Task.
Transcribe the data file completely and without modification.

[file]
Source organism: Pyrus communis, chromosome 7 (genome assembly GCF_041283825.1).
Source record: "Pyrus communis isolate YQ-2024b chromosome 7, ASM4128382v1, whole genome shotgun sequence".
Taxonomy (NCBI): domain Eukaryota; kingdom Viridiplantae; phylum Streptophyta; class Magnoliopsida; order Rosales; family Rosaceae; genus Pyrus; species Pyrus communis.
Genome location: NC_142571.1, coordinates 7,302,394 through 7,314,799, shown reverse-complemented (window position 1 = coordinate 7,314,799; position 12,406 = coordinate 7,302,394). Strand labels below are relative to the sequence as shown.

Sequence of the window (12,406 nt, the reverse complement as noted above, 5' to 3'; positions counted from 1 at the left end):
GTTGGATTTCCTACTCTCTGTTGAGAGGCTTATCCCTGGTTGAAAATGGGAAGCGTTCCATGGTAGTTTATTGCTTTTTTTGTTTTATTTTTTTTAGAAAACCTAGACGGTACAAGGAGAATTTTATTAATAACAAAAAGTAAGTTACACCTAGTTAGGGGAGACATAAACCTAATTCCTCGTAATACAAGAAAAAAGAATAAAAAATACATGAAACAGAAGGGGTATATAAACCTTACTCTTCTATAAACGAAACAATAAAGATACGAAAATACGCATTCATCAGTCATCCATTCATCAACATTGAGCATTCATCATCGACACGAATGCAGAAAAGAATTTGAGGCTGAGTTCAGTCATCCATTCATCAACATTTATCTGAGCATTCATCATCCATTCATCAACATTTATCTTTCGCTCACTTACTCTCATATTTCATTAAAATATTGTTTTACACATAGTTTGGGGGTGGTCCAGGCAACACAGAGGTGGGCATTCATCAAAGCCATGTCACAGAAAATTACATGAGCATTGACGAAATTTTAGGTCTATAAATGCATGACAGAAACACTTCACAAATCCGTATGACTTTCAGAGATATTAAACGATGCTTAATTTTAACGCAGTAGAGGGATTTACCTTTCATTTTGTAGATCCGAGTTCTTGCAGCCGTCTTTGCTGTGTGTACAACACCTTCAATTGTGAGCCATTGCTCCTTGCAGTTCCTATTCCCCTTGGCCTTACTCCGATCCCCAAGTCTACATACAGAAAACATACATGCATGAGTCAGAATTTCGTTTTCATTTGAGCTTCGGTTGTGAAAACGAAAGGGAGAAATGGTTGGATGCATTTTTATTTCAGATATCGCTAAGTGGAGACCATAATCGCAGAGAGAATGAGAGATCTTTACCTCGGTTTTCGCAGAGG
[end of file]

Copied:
Source organism: Pyrus communis, chromosome 7 (genome assembly GCF_041283825.1).
Source record: "Pyrus communis isolate YQ-2024b chromosome 7, ASM4128382v1, whole genome shotgun sequence".
Taxonomy (NCBI): domain Eukaryota; kingdom Viridiplantae; phylum Streptophyta; class Magnoliopsida; order Rosales; family Rosaceae; genus Pyrus; species Pyrus communis.
Genome location: NC_142571.1, coordinates 7,302,394 through 7,314,799, shown reverse-complemented (window position 1 = coordinate 7,314,799; position 12,406 = coordinate 7,302,394). Strand labels below are relative to the sequence as shown.

Sequence of the window (12,406 nt, the reverse complement as noted above, 5' to 3'; positions counted from 1 at the left end):
GTTGGATTTCCTACTCTCTGTTGAGAGGCTTATCCCTGGTTGAAAATGGGAAGCGTTCCATGGTAGTTTATTGCTTTTTTTGTTTTATTTTTTTTAGAAAACCTAGACGGTACAAGGAGAATTTTATTAATAACAAAAAGTAAGTTACACCTAGTTAGGGGAGACATAAACCTAATTCCTCGTAATACAAGAAAAAAGAATAAAAAATACATGAAACAGAAGGGGTATATAAACCTTACTCTTCTATAAACGAAACAATAAAGATACGAAAATACGCATTCATCAGTCATCCATTCATCAACATTGAGCATTCATCATCGACACGAATGCAGAAAAGAATTTGAGGCTGAGTTCAGTCATCCATTCATCAACATTTATCTGAGCATTCATCATCCATTCATCAACATTTATCTTTCGCTCACTTACTCTCATATTTCATTAAAATATTGTTTTACACATAGTTTGGGGGTGGTCCAGGCAACACAGAGGTGGGCATTCATCAAAGCCATGTCACAGAAAATTACATGAGCATTGACGAAATTTTAGGTCTATAAATGCATGACAGAAACACTTCACAAATCCGTATGACTTTCAGAGATATTAAACGATGCTTAATTTTAACGCAGTAGAGGGATTTACCTTTCATTTTGTAGATCCGAGTTCTTGCAGCCGTCTTTGCTGTGTGTACAACACCTTCAATTGTGAGCCATTGCTCCTTGCAGTTCCTATTCCCCTTGGCCTTACTCCGATCCCCAAGTCTACATACAGAAAACATACATGCATGAGTCAGAATTTCGTTTTCATTTGAGCTTCGGTTGTGAAAACGAAAGGGAGAAATGGTTGGATGCATTTTTATTTCAGATATCGCTAAGTGGAGACCATAATCGCAGAGAGAATGAGAGATCTTTACCTCGGTTTTCGCAGAGG